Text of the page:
That insane ratio was sustainable whilst energy, especially oil and natural gas, was cheap. But what about now? Since Dott’s New Urban Farmers fed 2,500 people in Middlesbrough’s Town Meal, the price of crude oil has shot up by $25 a barrel, and there’s a growing consensus that the imminent $100 a barrel energy crunch will not be a blip, but the new norm.
In her attack on Dott’s Urban Farming project, Vicky Richardson writes that “the idea that a modern urbanised society can survive by growing its own food is unrealistic and undesirable”. Undesirable to whom, for goodness sake? The interests most threatened by a re-localisation of food supply are those associated with biotechnology and the agribusiness.
I’m perplexed that Vicky should cite “the spirit of invention and free-thinking” in defence of these corporate interests at a time when many of them are also embarking on radical change. Patrick Cescau, for example, the boss of Unilever, one of the world’s largest food businesses, spoke recently of “ seismic shifts in the world we do business in A reality gap has opened up between where we are and where we know – both instinctively and intellectually – we need to be”.
Global industrial agriculture was less the result of “free-thinking” than of saturating land with fertilizers and pesticides, and soaking it with vast irrigation schemes, using cheap oil and gas to do so. That era is over. Besides, it was an approach based on brute force compared to the innovation required now to re-localise food supply at the level of the city-region.
Real innovation now combines top-down and bottom-up approaches. Middlesbrough Council was deeply impressed by the enthusiasm with which the experiment was taken up at grass roots within the community. Its officers tell me that many residents are asking how they can get involved again next year. But Dott’s project was not about returning Middlesbrough to some kind of pre-industrial Emmerdale Farm. It was inspired by and complements the larger Stockton-Middlesborough Initiative, a 20-year vision for regenerating the urban core of the Tees Valley to ceate a “Green-Blue Heart” for more than 500,000 people.
Middlesbrough is in a global vanguard of city regions – from Arrezzo and Barcelona, to Toronto and the South Bronx, that are beginning to integrate food and water systems into their strategic planning. For these pioneers, food flows and water systems are a new layer of productive infrastructure, not a decorative afterthought.

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Designs of the Time (Dott07) (Sustainability festival, North East England. 2007)

Doors of Perception’s director, John Thackara, was programme director of Designs of the time (Dott 07), a year of community design projects in North East England that explored what life in a sustainable region could be like – and how design can help us get there.

It was an initiative of the UK Design Council and a regional development agency, One North East.
More than 200,000 citizens engaged with Dott, including 20,000 who came to the concluding two week festival on the banks of the River Tyne, and 15,000 school students who responded to its design briefs and projects.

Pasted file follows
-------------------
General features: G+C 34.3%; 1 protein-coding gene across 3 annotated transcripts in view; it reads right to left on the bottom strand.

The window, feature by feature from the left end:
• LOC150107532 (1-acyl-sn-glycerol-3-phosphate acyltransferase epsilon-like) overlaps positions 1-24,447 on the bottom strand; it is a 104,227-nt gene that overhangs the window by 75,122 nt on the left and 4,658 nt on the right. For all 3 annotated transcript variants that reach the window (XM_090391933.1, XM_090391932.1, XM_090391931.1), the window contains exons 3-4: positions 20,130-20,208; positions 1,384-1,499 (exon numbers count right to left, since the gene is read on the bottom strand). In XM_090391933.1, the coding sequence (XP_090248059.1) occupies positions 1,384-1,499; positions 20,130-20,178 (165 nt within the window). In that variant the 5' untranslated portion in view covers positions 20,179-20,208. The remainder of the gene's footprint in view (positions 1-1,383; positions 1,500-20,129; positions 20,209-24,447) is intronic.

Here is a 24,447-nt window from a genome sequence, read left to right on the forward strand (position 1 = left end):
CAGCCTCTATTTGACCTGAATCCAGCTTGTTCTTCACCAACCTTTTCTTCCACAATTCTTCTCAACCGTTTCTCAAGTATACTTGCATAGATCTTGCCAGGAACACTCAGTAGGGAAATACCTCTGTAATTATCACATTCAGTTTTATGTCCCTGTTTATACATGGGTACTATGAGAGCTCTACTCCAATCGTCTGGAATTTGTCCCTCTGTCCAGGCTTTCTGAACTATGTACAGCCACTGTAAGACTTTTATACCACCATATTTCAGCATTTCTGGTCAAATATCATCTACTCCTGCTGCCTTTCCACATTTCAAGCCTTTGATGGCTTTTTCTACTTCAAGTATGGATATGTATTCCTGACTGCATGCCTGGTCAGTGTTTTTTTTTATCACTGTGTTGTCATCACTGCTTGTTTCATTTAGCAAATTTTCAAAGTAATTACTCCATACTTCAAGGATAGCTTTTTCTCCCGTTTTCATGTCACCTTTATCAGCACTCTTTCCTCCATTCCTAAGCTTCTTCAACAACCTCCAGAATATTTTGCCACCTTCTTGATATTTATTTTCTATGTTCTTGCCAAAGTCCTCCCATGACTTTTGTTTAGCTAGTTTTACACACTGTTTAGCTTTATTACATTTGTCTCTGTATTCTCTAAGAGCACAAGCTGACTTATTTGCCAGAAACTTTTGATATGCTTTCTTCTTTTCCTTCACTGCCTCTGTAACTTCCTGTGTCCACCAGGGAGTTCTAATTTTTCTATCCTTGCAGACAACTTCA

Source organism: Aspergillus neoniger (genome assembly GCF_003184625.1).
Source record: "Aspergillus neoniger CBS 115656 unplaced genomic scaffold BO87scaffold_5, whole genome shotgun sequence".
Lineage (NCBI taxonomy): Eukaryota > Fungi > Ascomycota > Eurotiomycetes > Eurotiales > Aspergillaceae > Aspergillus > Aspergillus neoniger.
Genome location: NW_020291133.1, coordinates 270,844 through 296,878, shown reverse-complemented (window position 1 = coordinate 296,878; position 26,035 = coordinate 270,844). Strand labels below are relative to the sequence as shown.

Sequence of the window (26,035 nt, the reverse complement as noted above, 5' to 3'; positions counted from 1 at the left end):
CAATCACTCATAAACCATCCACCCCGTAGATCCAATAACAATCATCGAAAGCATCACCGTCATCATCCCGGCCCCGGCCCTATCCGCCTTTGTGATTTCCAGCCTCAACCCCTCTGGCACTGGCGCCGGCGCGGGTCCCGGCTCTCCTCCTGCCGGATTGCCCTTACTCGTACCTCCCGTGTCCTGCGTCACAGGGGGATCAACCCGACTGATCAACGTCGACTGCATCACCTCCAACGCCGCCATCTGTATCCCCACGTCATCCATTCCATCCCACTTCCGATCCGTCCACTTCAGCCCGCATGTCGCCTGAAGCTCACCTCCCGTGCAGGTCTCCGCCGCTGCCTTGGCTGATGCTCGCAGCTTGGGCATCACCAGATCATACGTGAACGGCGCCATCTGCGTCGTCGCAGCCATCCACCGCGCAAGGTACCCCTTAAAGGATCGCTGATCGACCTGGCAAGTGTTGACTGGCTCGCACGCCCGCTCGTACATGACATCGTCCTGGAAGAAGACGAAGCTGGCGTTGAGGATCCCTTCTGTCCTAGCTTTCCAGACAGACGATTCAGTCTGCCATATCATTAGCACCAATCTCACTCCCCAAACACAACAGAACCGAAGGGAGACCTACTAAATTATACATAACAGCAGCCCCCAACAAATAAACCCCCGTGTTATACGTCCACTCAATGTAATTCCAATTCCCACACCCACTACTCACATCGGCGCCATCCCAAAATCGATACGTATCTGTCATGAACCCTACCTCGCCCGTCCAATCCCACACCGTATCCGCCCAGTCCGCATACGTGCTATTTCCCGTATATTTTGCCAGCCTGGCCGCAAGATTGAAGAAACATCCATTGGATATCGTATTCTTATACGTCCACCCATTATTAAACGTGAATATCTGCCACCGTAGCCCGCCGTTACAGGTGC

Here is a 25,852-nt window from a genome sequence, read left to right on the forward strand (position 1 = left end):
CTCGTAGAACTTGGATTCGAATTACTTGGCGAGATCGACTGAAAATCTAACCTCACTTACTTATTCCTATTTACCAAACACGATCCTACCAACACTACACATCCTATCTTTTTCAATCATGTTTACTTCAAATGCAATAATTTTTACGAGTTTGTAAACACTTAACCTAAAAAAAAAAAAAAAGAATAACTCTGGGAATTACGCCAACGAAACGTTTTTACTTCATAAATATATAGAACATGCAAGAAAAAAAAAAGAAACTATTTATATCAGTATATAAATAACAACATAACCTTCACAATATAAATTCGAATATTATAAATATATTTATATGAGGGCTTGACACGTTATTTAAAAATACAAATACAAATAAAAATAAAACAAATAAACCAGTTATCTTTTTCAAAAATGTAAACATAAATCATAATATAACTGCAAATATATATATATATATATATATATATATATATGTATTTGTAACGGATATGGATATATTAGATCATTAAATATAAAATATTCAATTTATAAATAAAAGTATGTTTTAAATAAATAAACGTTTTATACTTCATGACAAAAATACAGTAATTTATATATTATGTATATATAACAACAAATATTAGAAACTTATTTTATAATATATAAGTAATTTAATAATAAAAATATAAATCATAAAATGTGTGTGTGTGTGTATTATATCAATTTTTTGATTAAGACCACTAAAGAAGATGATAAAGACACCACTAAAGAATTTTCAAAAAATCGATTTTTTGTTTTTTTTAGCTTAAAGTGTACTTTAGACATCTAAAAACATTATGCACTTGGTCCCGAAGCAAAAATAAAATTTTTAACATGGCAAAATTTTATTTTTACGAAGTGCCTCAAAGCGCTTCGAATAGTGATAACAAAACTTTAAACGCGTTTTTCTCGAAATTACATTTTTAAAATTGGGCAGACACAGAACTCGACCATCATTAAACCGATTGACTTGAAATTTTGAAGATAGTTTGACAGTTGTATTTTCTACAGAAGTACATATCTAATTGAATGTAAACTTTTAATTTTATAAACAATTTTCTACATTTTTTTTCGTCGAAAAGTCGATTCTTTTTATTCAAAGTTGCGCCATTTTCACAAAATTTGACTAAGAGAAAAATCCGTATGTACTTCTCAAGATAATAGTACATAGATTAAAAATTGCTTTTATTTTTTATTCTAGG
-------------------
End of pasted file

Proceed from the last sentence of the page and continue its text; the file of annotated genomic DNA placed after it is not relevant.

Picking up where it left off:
Seventy percent of Dott’s public commission projects continued with new partners once the biennial season was over. WorldChanging published extracts from the Dott Manual here and here. The book may be purchased here.

The Move Me project tackled the need for mobility and access in a rural community in Northumberland.


In policy terms, the project looked at transport intensity, rural access and resource efficiency. In Dott terms, Move Me involved the exploration of practical ways to improve daily life for one community, in one place, and the co-design of a reliable and sustainable transport service.

The aim was to improve access without adding more cars or building new roads.

The design company live|work developed several service proposals; these were plotted on a region-wide shared-transport dashboard (below):


In a project called Urban Farming more than 1,000 residents from Middlesbrough grew fruit and vegetables in containers around the town.

Senior Producer David Barrie brought together community groups, allotment holders and other citizens together to grow their own food in previously unused public spaces; he also persuaded Middlesbrough Council, 15 primary and secondary schools, and numerous local community and voluntary sector organizations and existing allotment growers to participate.

These ‘new urban farmers’ brought their harvested produce to “kitchen playground’ events where they shared advice on how best to prepare and cook dishes using these ingredients.

The project culminated in a Middlesbrough Town Meal, where over 6,000 local people were fed.


Walker School of Technology was one of the first schools in England to receive funding as part of the government’s £70 billion Building Schools for the Future (BSF) national programme. The money is to improve and upgrade its buildings.

Together with Dott 07, the school community launched OurNewSchool to identify the design priorities for their school before the architects came on board.

Senior Producer Engine created an in-school design laboratory at Walker; this enabled all members of the school community to become ‘design ready’.

Engine then put together a design brief in the form of a professionally published book titled ‘Dear Architect.’


Dott 07’s Alzheimer100 project set out to explore ways in which the daily lives of people with dementia and their carers might be improved.